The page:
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Pernell v. Astrue

August 21, 2009


The opinion of the court was delivered by: Margaret A. Nagle United States Magistrate Judge


Plaintiff filed a Complaint on December 17, 2007, seeking review of the denial by the Social Security Commissioner ("Commissioner") of plaintiff's application for supplemental security income ("SSI"). On January 11, 2008, the parties consented to proceed before the undersigned United States Magistrate Judge pursuant to 28 U.S.C. § 636(c). On September 18, 2008, the parties filed a Joint Stipulation in which: plaintiff seeks an order reversing the Commissioner's decision and awarding benefits or, in the alternative, remanding the matter for a new administrative hearing; and defendant requests that the Commissioner's decision be affirmed. The Court has taken the parties Joint Stipulation under submission without oral argument.


On September 28, 2004, plaintiff Vincent Imanuel Pernell's father, Marvin D. Pernell, on behalf of his minor son, protectively filed an application for SSI, alleging disability since May 1, 2004,*fn1 due to seizure disorder and asthma. (Administrative Record ("A.R.") 19, 98, 109.) The application was denied initially and upon reconsideration. (A.R. 62-63, 66-75.) On March 7, 2007, and June 8, 2007, plaintiff, who was represented by counsel and accompanied by his father, appeared at hearings before Administrative Law Judge Lowell Fortune ("ALJ"). (A.R. 369-96, 397-424.) On June 19, 2007, the ALJ denied plaintiff's claim (A.R. 16-27), and the Appeals Council subsequently denied plaintiff's request for review of the ALJ's decision (A.R. 6-9).


In his written decision, the ALJ found that, as of September 28, 2004, the date the application was filed, plaintiff was an older infant and, as of June 19, 2007, the date of the ALJ's decision, plaintiff was a pre-schooler. (A.R. 19.)

The ALJ determined that plaintiff has the following "severe" impairments: a seizure disorder; a disruptive disorder, not otherwise specified; and attention deficit hyperactivity disorder ("ADHD"). (A.R. 19.) The ALJ further determined that plaintiff does not have an impairment or combination of impairments that meets, medically equals, or functionally equals one of the listed impairments in 20 C.F.R. Part 404, Subpart P, Appendix 1. (Id.)

The ALJ found, in reliance on the opinion of the medical expert psychologist, Michael E. Kania, Ph.D., that the opinion of plaintiff's treating psychologist, Wolfgang Klebel, Ph.D., was "based solely upon what [plaintiff's] father told the doctor and not on any independent objective findings or psychological testing." (A.R. 22.) The ALJ further found that the statements of plaintiff's father concerning the "intensity, persistence and limiting effects of [plaintiff's] symptoms are not entirely credible." (A.R. 20.)

Based on the ALJ's assessment of the evidence and in reliance on the opinions of the two medical experts, Dr. Kania and Colin P. Hubbard, M.D., F.A.A.P., the ALJ concluded that plaintiff has not been disabled, as defined in the Social Security Act, since September 28, 2004, the date the application was filed. (A.R. 27.)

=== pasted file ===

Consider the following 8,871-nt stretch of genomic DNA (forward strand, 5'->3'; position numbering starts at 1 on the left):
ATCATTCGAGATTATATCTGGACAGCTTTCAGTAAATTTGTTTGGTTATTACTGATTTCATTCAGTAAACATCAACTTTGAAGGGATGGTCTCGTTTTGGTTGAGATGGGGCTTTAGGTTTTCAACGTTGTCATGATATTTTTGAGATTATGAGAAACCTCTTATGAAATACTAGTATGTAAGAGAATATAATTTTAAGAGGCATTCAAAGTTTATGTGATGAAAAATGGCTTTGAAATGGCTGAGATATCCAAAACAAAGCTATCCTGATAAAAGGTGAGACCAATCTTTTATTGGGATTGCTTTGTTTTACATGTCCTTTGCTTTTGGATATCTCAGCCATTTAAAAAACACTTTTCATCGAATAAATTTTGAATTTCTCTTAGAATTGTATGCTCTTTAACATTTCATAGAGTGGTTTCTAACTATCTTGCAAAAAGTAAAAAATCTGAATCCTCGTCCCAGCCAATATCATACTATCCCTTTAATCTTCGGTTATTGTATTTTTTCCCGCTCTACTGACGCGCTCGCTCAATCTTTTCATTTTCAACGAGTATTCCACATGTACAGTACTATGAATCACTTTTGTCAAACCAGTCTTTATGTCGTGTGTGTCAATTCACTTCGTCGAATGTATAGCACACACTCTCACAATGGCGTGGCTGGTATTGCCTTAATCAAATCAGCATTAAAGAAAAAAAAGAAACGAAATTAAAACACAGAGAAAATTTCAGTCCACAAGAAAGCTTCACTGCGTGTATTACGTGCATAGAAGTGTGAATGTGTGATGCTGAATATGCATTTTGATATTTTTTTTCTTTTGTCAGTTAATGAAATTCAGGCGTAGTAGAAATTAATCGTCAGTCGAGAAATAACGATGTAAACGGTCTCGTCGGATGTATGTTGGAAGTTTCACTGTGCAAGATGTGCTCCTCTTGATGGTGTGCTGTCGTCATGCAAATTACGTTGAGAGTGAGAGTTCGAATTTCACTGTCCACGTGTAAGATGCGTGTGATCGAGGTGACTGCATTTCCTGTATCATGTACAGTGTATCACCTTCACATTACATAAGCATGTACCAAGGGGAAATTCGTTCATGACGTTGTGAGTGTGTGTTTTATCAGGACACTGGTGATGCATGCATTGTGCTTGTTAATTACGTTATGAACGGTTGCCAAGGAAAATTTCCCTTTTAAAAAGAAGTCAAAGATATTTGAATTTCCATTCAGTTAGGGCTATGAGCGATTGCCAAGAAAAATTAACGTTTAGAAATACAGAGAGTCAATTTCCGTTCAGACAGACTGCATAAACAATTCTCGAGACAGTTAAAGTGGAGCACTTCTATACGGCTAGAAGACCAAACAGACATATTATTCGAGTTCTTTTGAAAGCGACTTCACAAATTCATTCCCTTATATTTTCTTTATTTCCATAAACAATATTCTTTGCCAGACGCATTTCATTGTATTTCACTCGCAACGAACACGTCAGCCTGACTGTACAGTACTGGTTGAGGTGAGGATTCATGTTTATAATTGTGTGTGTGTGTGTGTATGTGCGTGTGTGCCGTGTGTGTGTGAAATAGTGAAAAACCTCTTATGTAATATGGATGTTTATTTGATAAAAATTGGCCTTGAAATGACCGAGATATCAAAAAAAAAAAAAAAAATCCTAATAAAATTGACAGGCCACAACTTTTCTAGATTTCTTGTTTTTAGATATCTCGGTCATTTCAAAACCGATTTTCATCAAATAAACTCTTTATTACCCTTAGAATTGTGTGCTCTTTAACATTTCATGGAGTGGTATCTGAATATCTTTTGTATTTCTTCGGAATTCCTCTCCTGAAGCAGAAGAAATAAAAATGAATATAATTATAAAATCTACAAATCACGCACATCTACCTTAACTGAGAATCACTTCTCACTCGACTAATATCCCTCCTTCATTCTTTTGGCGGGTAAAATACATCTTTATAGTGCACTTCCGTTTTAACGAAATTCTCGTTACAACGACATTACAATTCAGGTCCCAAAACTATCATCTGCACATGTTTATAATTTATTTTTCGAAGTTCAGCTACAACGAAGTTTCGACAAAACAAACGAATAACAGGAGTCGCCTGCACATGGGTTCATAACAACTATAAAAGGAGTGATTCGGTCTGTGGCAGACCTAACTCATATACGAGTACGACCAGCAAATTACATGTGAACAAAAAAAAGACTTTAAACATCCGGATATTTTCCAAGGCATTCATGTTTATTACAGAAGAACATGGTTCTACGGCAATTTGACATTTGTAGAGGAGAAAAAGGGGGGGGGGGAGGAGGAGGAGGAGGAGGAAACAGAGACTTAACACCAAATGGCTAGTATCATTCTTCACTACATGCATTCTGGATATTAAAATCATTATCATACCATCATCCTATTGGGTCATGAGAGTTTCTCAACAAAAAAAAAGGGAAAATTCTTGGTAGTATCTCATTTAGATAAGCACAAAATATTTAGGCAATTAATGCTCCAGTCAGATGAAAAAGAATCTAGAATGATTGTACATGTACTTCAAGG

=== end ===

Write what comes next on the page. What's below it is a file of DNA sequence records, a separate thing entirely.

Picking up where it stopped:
Under 42 U.S.C. § 405(g), this Court reviews the Commissioner's decision to determine whether it is free from legal error and supported by substantial evidence in the record as a whole. Orn v. Astrue, 495 F.3d 625, 630 (9th Cir. 2007). Substantial evidence is "'such relevant evidence as a reasonable mind might accept as adequate to support a conclusion.'" Id. (citation omitted). The "evidence must be more than a mere scintilla but not necessarily a preponderance." Connett v. Barnhart, 340 F.3d 871, 873 (9th Cir. 2003). While inferences from the record can constitute substantial evidence, only those "'reasonably drawn from the record'" will suffice. Widmark v. Barnhart, 454 F.3d 1063, 1066 (9th Cir. 2006)(citation omitted).

Although this Court cannot substitute its discretion for that of the Commissioner, the Court nonetheless must review the record as a whole, "weighing both the evidence that supports and the evidence that detracts from the [Commissioner's] conclusion." Desrosiers v. Sec'y of Health and Human Servs., 846 F.2d 573, 576 (9th Cir. 1988); see also Jones v. Heckler, 760 F.2d 993, 995 (9th Cir. 1985). "The ALJ is responsible for determining credibility, resolving conflicts in medical testimony, and for resolving ambiguities." Andrews v. Shalala, 53 F.3d 1035, 1039-40 (9th Cir. 1995).

The Court will uphold the Commissioner's decision when the evidence is susceptible to more than one rational interpretation. Burch v. Barnhart, 400 F.3d 676, 679 (9th Cir. 2005). However, the Court may review only the reasons stated by the ALJ in his decision "and may not affirm the ALJ on a ground upon which he did not rely." Orn, 495 F.3d at 630; see also Connett, 340 F.3d at 874. The Court will not reverse the Commissioner's decision if it is based on harmless error, which exists only when it is "clear from the record that an ALJ's error was 'inconsequential to the ultimate non-disability determination.'" ...

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